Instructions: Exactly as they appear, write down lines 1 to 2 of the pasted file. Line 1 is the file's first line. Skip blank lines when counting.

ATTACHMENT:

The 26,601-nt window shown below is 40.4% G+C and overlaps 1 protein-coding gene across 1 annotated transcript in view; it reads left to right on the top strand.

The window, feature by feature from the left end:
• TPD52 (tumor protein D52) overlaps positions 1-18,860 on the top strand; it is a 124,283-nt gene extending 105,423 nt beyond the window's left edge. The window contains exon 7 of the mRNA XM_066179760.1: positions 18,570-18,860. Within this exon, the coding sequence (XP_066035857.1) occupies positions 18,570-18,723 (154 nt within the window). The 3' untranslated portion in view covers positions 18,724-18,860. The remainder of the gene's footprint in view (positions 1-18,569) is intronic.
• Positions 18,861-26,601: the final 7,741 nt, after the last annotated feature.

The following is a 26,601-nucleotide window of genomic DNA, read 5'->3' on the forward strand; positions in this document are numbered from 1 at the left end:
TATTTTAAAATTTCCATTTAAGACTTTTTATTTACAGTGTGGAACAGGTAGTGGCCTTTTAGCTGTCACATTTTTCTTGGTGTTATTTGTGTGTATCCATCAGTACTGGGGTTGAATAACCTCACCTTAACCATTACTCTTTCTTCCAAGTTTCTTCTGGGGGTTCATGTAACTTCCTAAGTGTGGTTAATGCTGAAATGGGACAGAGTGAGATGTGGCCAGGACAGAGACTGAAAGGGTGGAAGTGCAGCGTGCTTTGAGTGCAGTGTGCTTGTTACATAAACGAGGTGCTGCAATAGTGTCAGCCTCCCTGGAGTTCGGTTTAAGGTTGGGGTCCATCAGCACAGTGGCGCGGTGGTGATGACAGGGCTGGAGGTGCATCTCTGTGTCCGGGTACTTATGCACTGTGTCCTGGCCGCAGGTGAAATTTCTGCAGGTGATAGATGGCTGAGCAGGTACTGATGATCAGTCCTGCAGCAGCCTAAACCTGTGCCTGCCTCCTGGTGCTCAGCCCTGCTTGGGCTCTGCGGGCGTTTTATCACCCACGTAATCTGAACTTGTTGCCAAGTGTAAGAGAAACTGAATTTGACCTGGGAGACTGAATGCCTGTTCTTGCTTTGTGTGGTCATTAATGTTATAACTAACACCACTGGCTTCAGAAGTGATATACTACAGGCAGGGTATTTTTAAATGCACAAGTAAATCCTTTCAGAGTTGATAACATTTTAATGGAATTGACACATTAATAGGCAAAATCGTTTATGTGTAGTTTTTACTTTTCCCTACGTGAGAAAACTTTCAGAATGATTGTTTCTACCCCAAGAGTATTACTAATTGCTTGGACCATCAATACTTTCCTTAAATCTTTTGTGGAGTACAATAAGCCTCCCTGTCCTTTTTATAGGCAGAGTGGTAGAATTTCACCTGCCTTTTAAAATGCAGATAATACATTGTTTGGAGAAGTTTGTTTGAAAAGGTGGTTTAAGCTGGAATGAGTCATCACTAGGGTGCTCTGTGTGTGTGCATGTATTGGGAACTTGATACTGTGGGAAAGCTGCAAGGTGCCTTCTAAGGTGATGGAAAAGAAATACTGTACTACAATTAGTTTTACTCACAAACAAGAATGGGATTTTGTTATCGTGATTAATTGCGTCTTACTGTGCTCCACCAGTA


The 26,601-nt window shown below is 40.4% G+C and overlaps 1 protein-coding gene across 1 annotated transcript in view; it reads left to right on the top strand.

The window, feature by feature from the left end: